3-D metal printing for propellers
Recently opened in Rotterdam is a facility that is claimed to be able to produce ships propellers by using 3D metal printing techniques.
Previously propellers have been produced by 3D printing but only using advanced plastic materials so that the manufacture has tended to be limited to small sizes. The new facility will not only be able to produce propellers in steel but will also be able to produce units up to two metres in diameter.
Called RAMLAB, the new facility in Rotterdam is not only unique in that it is a manufacturing lab, but it is also serving a specific purpose as it was created for the maritime industry. It has been opened at RDM Rotterdam in the Innovation Dock which has been developed by the Port of Rotterdam.
RAMLAB has been opened with the purpose of accelerating and encouraging the use of 3D printing. The team believes that 3D printing/additive manufacturing will reshape industry, and one of the major benefits of the system is that it allows for incredible customisation and the creation of new geometries to create more sustainable products. Greater affordability is of course a major bonus all around, and one that will motivate many different individuals and groups to give it a try.
The machine is based on WAAM (Wire Arc Additive Technology) which, at present, is the most suitable technology for the production of large metal parts, using a solid freeform method of creation. The electric arc acts as the source of heat, with the steel wire functioning as the feedstock. This system allows for faster production and is less expensive than established metal casting systems and is particularly economical when one-off components such as propellers are required.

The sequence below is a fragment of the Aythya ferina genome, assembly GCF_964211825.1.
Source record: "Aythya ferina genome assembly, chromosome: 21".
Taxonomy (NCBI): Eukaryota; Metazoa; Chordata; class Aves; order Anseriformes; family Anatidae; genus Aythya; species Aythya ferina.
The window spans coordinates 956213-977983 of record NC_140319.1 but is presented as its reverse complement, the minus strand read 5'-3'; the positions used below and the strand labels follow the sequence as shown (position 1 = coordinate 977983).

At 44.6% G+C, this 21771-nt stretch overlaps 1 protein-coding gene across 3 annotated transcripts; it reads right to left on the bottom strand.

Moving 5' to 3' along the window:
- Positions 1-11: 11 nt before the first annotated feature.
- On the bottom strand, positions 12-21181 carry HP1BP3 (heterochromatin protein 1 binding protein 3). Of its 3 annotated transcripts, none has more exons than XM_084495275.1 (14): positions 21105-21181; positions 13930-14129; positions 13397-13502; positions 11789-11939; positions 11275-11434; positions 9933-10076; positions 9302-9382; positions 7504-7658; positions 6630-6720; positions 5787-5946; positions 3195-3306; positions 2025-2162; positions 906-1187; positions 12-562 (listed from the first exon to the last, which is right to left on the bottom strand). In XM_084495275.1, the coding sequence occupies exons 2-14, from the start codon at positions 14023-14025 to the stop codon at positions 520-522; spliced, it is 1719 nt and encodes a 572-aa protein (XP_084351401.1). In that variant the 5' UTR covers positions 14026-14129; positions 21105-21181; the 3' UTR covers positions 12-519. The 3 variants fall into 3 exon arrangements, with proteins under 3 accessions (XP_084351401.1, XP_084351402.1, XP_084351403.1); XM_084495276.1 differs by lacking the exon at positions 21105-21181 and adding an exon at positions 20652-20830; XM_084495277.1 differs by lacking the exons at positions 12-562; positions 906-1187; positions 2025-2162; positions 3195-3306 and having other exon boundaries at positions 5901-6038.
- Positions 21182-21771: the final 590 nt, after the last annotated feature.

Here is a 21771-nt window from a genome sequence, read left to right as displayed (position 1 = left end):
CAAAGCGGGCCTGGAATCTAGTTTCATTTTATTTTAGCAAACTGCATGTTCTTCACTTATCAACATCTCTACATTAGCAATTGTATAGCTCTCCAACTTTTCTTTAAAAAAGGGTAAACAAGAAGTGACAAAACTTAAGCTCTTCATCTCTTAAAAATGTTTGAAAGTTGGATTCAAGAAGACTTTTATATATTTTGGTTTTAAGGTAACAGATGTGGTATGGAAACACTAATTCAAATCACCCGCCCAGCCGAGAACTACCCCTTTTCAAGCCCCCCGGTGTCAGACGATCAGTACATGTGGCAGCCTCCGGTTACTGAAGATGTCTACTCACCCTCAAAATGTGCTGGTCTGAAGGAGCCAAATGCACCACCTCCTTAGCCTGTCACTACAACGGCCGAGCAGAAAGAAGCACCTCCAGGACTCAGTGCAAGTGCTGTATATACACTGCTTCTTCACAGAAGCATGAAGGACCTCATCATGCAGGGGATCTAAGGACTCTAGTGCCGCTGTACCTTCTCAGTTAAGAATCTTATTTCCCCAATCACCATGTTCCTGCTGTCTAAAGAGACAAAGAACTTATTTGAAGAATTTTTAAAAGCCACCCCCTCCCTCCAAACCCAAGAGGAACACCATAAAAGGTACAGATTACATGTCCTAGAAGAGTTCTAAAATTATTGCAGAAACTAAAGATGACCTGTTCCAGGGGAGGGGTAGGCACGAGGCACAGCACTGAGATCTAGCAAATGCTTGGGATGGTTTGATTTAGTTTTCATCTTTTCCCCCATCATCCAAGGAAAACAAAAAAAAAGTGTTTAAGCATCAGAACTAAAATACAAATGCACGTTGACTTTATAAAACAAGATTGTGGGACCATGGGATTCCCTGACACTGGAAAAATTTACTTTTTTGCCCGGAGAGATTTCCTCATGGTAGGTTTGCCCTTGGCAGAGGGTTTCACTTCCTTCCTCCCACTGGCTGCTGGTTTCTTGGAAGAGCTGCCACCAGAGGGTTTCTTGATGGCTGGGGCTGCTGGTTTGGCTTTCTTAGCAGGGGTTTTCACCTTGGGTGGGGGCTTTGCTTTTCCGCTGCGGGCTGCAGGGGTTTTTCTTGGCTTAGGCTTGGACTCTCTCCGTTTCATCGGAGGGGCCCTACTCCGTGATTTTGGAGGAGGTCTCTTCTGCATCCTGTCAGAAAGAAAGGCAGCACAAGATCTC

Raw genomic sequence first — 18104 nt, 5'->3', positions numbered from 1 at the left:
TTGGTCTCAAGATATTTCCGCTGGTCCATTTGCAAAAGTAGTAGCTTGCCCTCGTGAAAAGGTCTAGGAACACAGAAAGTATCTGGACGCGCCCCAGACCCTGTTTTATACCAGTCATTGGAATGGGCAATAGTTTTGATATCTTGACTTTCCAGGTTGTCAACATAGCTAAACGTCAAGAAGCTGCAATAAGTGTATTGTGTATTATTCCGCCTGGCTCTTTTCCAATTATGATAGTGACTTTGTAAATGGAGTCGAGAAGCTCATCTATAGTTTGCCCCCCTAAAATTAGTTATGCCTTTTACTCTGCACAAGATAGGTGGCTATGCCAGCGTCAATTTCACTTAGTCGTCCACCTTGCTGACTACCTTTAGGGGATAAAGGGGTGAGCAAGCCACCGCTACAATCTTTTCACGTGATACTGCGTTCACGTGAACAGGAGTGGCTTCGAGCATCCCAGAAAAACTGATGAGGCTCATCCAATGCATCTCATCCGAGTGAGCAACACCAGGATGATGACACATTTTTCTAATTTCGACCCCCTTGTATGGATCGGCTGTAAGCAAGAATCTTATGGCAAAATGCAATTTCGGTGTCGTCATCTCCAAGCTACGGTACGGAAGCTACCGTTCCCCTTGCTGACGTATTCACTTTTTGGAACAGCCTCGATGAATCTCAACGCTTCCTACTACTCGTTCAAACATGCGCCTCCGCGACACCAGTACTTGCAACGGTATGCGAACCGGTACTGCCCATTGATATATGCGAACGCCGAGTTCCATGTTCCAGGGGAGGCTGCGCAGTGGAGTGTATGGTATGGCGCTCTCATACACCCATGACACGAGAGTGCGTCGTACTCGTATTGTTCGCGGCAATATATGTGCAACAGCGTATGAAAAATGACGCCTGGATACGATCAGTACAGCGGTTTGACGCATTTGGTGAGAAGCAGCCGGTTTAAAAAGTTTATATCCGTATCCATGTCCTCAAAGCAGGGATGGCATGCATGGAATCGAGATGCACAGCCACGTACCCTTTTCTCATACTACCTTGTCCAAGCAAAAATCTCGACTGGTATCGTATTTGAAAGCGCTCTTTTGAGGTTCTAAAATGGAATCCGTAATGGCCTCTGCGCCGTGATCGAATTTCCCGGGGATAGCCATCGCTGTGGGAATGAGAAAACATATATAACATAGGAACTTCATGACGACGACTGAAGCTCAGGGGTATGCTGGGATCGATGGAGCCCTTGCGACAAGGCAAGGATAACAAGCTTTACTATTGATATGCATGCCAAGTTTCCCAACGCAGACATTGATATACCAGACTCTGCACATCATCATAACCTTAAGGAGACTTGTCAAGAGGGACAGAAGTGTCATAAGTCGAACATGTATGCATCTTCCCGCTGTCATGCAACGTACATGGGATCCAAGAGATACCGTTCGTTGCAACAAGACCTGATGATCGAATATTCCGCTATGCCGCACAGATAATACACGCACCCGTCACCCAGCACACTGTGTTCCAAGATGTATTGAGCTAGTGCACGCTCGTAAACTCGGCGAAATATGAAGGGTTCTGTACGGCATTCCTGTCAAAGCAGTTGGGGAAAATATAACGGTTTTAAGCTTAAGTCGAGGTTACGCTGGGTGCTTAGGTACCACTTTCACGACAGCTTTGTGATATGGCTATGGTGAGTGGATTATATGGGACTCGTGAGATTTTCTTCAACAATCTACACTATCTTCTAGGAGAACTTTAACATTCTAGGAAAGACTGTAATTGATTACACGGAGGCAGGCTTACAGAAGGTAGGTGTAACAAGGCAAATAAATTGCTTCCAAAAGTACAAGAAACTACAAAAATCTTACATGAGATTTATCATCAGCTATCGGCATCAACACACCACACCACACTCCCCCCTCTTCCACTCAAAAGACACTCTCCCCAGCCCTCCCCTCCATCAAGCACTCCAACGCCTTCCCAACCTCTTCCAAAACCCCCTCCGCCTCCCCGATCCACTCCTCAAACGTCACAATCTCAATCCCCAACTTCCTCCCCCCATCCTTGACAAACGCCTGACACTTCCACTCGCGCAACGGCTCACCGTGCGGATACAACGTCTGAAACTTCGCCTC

According to the RAMLAB team, this method will allow for steel objects to be printed easily on pieces of generic stock. Pieces can be customized and manufactured on demand and the machine features light blocking blinds and also houses an efficient exhaust system. The lab that has been established is part of an enormous pilot program involving 30 different participants in what they consider to be a joint industry project in creating large metal parts via WAAM.
“With its impressive size it will be able to 3-D print metal objects of 2 x 2 metres with ease,” said RAMLAB Managing Director Vincent Wegener. “It’s quite unique in the world to have such a system and we are probably the first and most ambitious lab in the world when it comes to large size additive manufacturing. This means that, when a propeller is made for example, the welding machine doesn’t have to print the core of the object first, but only has to weld the blades which saves a lot of time,”
By Dag Pike
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